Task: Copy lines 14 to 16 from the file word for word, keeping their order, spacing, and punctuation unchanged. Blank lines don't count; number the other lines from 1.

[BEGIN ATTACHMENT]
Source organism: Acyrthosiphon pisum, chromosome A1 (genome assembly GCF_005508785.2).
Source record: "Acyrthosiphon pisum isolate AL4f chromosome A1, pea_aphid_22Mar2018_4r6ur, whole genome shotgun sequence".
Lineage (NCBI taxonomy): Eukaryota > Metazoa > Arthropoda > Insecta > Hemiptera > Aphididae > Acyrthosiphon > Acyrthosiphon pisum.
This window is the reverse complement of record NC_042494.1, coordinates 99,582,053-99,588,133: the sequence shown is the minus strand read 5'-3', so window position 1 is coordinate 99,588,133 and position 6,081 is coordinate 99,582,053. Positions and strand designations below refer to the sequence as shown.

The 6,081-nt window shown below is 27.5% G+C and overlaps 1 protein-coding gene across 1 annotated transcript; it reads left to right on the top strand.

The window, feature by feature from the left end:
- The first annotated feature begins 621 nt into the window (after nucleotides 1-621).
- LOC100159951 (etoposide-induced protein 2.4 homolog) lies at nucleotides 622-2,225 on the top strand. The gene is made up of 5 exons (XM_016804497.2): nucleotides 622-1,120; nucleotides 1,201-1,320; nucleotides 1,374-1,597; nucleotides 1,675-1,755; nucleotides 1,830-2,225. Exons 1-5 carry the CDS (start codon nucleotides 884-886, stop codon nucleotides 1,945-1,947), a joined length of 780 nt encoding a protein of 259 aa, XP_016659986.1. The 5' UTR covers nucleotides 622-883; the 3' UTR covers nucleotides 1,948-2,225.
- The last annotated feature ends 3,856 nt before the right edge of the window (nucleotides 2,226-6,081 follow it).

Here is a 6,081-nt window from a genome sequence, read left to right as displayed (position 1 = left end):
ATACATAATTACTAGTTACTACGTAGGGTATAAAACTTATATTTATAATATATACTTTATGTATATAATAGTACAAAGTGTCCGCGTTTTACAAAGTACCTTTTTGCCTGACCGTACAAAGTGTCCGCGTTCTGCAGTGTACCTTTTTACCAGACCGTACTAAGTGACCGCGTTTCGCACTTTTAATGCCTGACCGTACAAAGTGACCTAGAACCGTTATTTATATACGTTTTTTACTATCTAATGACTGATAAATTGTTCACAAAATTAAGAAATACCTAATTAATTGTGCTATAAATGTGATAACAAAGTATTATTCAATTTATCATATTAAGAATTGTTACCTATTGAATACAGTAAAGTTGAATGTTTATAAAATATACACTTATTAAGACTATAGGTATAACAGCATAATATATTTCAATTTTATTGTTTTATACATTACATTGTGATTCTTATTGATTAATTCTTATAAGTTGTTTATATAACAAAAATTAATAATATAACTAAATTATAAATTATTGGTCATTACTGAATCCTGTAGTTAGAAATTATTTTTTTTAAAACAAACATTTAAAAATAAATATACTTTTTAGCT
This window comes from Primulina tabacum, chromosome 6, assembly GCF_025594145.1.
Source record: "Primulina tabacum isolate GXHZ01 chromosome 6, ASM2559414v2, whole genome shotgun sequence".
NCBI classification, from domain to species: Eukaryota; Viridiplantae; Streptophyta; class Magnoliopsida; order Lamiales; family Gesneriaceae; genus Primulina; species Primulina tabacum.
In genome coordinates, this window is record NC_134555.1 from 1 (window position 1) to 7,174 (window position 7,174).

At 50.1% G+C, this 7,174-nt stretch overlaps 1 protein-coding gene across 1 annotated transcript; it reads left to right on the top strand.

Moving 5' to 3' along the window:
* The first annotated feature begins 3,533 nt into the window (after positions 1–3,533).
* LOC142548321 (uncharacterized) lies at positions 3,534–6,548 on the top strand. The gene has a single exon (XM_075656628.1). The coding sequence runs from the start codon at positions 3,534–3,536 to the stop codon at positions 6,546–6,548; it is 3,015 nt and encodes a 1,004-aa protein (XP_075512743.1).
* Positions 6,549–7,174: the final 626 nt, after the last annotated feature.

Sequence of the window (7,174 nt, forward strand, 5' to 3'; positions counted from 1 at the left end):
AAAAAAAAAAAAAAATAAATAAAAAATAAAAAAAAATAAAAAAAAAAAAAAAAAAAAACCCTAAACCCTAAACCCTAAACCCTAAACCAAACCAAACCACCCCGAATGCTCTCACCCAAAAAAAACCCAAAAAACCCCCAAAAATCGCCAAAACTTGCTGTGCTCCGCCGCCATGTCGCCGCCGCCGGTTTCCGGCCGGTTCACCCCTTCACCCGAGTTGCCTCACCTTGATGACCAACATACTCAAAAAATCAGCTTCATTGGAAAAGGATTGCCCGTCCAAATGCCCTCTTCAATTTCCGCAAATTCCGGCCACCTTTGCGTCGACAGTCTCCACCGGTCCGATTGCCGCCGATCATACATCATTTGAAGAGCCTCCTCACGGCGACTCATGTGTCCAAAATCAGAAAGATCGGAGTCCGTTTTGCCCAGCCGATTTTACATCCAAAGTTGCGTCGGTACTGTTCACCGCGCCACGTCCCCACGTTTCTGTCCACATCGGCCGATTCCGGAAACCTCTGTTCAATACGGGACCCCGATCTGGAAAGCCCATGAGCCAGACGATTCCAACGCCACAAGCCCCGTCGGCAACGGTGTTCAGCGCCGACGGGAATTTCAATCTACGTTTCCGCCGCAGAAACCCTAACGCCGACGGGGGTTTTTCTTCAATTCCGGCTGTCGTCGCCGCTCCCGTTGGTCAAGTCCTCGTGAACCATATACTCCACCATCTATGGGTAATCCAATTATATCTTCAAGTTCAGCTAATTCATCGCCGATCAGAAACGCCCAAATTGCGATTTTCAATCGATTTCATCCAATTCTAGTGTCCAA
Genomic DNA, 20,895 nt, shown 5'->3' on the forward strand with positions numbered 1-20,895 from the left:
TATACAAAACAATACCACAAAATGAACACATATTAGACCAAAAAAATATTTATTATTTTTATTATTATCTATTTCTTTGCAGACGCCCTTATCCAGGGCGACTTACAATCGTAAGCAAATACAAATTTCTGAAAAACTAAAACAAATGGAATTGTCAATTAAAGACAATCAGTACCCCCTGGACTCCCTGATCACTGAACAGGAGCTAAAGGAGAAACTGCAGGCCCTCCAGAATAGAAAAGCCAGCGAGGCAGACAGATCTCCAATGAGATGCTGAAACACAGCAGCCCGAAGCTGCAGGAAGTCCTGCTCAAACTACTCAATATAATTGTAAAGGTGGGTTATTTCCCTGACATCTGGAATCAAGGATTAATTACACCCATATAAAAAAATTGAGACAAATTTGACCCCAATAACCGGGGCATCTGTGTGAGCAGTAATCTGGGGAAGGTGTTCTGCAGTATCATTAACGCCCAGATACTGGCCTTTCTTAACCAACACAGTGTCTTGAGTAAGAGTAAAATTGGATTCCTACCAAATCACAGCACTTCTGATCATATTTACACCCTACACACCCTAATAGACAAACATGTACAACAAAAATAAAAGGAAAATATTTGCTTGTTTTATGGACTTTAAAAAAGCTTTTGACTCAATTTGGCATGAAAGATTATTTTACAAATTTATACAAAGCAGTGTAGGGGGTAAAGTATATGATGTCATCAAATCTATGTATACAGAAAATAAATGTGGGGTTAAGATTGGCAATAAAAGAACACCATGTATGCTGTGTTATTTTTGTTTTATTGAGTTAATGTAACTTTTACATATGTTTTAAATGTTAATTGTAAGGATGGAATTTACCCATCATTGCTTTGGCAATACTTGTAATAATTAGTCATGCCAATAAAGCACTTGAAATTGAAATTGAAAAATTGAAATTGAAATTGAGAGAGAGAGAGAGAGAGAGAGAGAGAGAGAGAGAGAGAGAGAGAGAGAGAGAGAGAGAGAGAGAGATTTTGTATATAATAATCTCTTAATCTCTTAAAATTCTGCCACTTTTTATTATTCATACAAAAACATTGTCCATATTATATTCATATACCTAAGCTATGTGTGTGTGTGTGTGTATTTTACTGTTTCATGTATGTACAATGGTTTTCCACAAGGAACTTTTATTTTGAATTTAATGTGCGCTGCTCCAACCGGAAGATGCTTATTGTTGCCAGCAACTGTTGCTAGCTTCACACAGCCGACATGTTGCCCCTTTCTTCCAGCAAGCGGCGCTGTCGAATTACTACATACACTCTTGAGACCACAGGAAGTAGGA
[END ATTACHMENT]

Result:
NCBI classification, from domain to species: Eukaryota; Viridiplantae; Streptophyta; class Magnoliopsida; order Lamiales; family Gesneriaceae; genus Primulina; species Primulina tabacum.
In genome coordinates, this window is record NC_134555.1 from 1 (window position 1) to 7,174 (window position 7,174).

At 50.1% G+C, this 7,174-nt stretch overlaps 1 protein-coding gene across 1 annotated transcript; it reads left to right on the top strand.